We recently commissioned a study of information security executives to gauge the state of cyber-readiness inside the enterprise. Today, we’re unveiling the complete study findings, along with corresponding in-depth analysis by Richard Stiennon, chief research analyst of IT-Harvest.
Here’s a brief look at some of the study highlights, along with an infographic illustrating key data:
-Almost half of survey respondents (49%) indicated their organizations have been attacked within the past 12 months. This number actually seemed very low to us, and reveals that when it comes to advanced, targeted attacks, many organizations still just don’t get it. Given the nature of today’s sophisticated attacks, it’s nearly impossible to give a “no” answer to this question. Either you know you have already been targeted and attacked, or you’re unsure.
-A vast majority (84 percent) of information security executives believe their organizations are vulnerable to advanced persistent threats (APTs) targeting intellectual property or other critical organizational assets. That’s probably a healthy perspective. But given the large majority rated themselves as "slightly vulnerable," one has to wonder how they rationalize the number of high profile, damaging attacks happening out there each day, and not believe they too are vulnerable to the same types of attacks.
-Respondents were more likely to give themselves a letter-grade of “C” versus an “A” when it comes to discovering in-progress cyber attacks quickly enough to mitigate damage and prevent catastrophic loss.
-Thirty-six percent of respondents indicated that if an attacker got inside their perimeter defenses and into their networks, they would not be able to see or stop the attack.
-Nearly half of respondents (44 percent) believe they need a better-educated security team. This reflects a major shift taking place in the market. Security staffs are no longer focused on configuring firewalls and routers – rather, they are required to understand the intricate interworkings of their networks and end-points, as well as how sophisticated attackers are exploiting these resources.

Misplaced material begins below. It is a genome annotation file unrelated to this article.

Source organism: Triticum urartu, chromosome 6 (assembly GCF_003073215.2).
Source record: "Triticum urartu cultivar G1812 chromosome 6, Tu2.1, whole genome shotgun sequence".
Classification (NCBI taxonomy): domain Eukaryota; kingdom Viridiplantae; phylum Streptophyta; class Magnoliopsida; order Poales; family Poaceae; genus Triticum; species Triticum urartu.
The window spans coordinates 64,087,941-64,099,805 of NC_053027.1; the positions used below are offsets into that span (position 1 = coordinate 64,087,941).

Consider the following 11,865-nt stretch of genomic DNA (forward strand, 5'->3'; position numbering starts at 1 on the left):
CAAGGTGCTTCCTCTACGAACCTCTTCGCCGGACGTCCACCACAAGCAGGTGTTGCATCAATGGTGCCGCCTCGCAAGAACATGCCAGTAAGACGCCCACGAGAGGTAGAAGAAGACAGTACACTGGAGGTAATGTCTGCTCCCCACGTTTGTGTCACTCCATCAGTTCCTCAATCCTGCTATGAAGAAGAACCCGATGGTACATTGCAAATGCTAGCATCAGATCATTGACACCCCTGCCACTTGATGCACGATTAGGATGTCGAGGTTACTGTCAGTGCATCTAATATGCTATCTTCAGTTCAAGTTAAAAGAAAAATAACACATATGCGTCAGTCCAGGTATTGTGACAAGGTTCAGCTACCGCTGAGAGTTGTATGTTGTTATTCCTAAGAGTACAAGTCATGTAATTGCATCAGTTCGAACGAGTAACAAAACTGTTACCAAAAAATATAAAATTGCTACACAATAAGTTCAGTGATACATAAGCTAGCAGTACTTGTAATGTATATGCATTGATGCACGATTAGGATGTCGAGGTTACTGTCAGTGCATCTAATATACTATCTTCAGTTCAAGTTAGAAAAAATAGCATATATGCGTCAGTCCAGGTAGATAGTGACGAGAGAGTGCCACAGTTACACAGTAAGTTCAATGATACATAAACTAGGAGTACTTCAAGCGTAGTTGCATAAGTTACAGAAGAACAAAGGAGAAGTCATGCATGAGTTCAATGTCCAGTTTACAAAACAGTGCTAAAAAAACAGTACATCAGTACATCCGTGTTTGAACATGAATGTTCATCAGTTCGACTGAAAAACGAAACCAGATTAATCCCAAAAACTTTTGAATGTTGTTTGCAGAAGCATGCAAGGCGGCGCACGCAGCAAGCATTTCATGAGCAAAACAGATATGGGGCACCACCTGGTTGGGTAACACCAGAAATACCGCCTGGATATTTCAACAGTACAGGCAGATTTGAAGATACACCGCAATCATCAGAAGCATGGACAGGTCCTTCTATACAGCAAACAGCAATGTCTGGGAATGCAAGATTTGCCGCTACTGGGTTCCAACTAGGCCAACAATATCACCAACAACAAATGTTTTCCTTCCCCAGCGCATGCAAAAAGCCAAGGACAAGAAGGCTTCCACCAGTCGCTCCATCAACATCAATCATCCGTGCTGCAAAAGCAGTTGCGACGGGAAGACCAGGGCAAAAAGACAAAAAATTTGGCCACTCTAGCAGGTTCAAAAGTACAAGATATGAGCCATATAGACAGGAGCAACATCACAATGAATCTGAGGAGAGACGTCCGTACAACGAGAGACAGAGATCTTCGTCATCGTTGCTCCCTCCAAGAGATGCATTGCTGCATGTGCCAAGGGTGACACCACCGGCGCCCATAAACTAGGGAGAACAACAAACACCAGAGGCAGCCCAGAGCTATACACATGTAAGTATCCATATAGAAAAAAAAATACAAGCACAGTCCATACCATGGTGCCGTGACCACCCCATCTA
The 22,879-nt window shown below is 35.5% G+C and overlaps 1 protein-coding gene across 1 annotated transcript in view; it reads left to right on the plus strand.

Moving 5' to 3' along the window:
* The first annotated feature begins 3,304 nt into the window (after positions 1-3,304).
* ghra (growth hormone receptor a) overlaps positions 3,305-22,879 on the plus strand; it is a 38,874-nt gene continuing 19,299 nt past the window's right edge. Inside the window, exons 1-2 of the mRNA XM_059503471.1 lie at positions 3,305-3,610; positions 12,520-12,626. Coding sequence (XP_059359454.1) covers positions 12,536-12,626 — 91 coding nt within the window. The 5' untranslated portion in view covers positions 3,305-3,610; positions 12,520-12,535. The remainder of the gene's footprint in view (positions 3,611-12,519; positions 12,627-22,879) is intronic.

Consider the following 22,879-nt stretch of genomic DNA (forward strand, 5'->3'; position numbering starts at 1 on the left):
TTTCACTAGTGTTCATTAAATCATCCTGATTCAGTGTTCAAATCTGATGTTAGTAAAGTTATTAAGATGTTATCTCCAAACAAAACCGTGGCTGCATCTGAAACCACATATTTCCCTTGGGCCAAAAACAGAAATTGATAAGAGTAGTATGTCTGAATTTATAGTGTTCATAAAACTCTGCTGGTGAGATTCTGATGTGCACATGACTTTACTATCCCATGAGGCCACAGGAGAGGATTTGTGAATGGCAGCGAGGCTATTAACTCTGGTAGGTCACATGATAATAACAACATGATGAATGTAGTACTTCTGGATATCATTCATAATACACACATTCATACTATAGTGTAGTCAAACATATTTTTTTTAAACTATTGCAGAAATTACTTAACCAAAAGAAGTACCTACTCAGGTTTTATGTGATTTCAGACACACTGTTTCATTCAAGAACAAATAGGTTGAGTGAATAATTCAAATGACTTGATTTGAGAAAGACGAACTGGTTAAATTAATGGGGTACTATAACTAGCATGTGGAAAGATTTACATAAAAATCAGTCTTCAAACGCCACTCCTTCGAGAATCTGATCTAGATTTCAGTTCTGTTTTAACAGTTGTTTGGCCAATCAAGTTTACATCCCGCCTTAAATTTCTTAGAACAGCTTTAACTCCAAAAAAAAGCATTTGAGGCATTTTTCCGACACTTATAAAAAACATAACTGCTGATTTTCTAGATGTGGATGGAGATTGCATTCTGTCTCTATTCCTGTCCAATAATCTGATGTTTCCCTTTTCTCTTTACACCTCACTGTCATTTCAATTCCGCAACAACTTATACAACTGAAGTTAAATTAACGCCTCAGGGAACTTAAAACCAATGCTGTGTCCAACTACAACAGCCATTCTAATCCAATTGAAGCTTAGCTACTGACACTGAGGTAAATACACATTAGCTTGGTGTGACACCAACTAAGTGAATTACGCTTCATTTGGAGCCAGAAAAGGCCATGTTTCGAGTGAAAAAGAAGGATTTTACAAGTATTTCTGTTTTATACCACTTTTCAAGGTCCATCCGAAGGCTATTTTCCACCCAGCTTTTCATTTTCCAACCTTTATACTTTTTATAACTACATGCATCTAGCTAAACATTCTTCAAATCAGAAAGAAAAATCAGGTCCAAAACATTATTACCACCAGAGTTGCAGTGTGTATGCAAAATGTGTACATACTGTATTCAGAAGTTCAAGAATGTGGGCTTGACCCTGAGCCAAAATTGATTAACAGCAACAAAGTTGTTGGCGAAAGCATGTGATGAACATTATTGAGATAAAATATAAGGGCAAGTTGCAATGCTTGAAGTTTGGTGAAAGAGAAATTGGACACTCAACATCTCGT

-Despite the willingness of some security executives to explore new solutions (for example, 18 percent indicated plans to purchase new cyber intelligence technologies), static, perimeter-centric tools such as firewalls remain the most relied upon security products and nearly one-third of security teams spend more than fifty hours per month studying existing malware permutations to prevent future attacks.
-Four out of five surveyed cyber security executives believe that enterprise could benefit from adopting a military-style approach to security learned from physical battlefields, such as situational awareness and intelligence gathering. Military commanders put heavy emphasis on real-time intelligence and situational awareness so they know exactly what is happening, as it happens – enabling them to make necessary adjustments to their plans on-the-fly. Likewise, to effectively defend their organizations, IT security executives must become “cyber warriors,” who are agile, adaptive, anticipatory, proactive, well-trained and well-equipped.
We invite you to download the free "Cyber-readiness Reality Check” report here.